“[A]fter they went in to (sic) the bedroom we heard shots and we thought the shots had come from outside and later on Mr. Carter came in the kitchen and told us that Mrs. Johnson was in the bedroom asleep and not to wake her.”

Defendant got a beer and some bologna and went back into the bedroom. After ten minutes defendant left the bedroom, leaving *293the door partially open, and walked out the front door.' Mrs. Alexander stated that she looked in the bedroom and saw deceased lying in an awkward position on the bed. On cross-examination Mrs. Alexander admitted that she had consumed alcoholic beverages that night. She also stated that defendant, when he came into the kitchen, was not excited but “just acted like he always did.” Two other witnesses substantiated Mrs. Alexander’s testimony.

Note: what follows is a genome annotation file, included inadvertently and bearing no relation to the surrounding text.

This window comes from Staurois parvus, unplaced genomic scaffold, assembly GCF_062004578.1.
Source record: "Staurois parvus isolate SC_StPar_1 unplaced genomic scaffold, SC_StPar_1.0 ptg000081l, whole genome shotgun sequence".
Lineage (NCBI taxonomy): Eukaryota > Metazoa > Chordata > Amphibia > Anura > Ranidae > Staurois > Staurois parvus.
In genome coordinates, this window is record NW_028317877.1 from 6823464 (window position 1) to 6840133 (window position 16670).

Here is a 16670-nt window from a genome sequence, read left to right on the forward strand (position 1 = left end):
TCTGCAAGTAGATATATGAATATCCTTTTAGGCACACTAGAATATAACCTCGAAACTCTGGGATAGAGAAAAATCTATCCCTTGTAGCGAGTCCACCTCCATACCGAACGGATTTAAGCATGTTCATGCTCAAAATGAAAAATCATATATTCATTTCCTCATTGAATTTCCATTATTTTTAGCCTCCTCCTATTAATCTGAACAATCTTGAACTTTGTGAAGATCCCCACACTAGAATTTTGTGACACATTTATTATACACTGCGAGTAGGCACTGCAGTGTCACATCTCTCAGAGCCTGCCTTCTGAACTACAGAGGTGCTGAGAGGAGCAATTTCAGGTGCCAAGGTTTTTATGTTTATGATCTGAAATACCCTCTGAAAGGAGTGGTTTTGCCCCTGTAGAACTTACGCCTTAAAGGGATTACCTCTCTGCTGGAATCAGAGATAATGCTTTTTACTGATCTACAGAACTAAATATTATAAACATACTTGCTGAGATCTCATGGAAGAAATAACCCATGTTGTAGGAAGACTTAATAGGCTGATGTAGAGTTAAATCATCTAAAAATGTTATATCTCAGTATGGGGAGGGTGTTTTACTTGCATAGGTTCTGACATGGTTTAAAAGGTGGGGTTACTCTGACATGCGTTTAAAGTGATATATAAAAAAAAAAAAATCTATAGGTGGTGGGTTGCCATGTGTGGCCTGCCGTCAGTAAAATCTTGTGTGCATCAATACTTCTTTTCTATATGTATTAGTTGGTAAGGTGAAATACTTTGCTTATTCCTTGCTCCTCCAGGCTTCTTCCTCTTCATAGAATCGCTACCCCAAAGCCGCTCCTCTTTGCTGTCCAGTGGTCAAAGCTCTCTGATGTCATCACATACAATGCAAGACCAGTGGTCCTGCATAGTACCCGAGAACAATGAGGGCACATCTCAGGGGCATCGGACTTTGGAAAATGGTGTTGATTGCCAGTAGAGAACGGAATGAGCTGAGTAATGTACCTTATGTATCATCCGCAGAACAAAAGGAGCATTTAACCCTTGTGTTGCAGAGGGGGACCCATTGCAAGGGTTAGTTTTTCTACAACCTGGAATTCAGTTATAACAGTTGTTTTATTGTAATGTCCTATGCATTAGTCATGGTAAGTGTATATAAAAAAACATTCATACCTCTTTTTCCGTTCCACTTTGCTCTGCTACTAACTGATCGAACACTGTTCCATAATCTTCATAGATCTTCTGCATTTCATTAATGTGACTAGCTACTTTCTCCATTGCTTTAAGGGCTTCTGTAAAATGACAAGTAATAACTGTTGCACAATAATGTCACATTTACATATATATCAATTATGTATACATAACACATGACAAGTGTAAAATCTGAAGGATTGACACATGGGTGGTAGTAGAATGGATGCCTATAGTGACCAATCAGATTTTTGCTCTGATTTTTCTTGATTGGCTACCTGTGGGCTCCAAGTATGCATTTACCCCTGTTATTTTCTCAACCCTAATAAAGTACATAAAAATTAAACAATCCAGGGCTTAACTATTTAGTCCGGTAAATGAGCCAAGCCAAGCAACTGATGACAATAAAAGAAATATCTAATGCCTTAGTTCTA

Harold Pharr, Jr., a thirteen year old boy, testified jhat on 28 May 1973 he saw defendant remove a pistol from his pocket and empty shell casings into a garbage can behind his (Pharr’s) house.

The two policemen who were called to the scene of the crime stated that they could find neither evidence of a struggle nor bullet holes in the bedroom. ' .

Dr. Hobart Woods, Mecklenburg County Medical Examiner, performed an autopsy on deceased on 29 May 1973. Dr. Woods stated that he found five gunshot wounds on the deceased’s body. Powder burns found on the body indicated that the shots were fired at close range. One of the shots passed through the heart arid was fatal.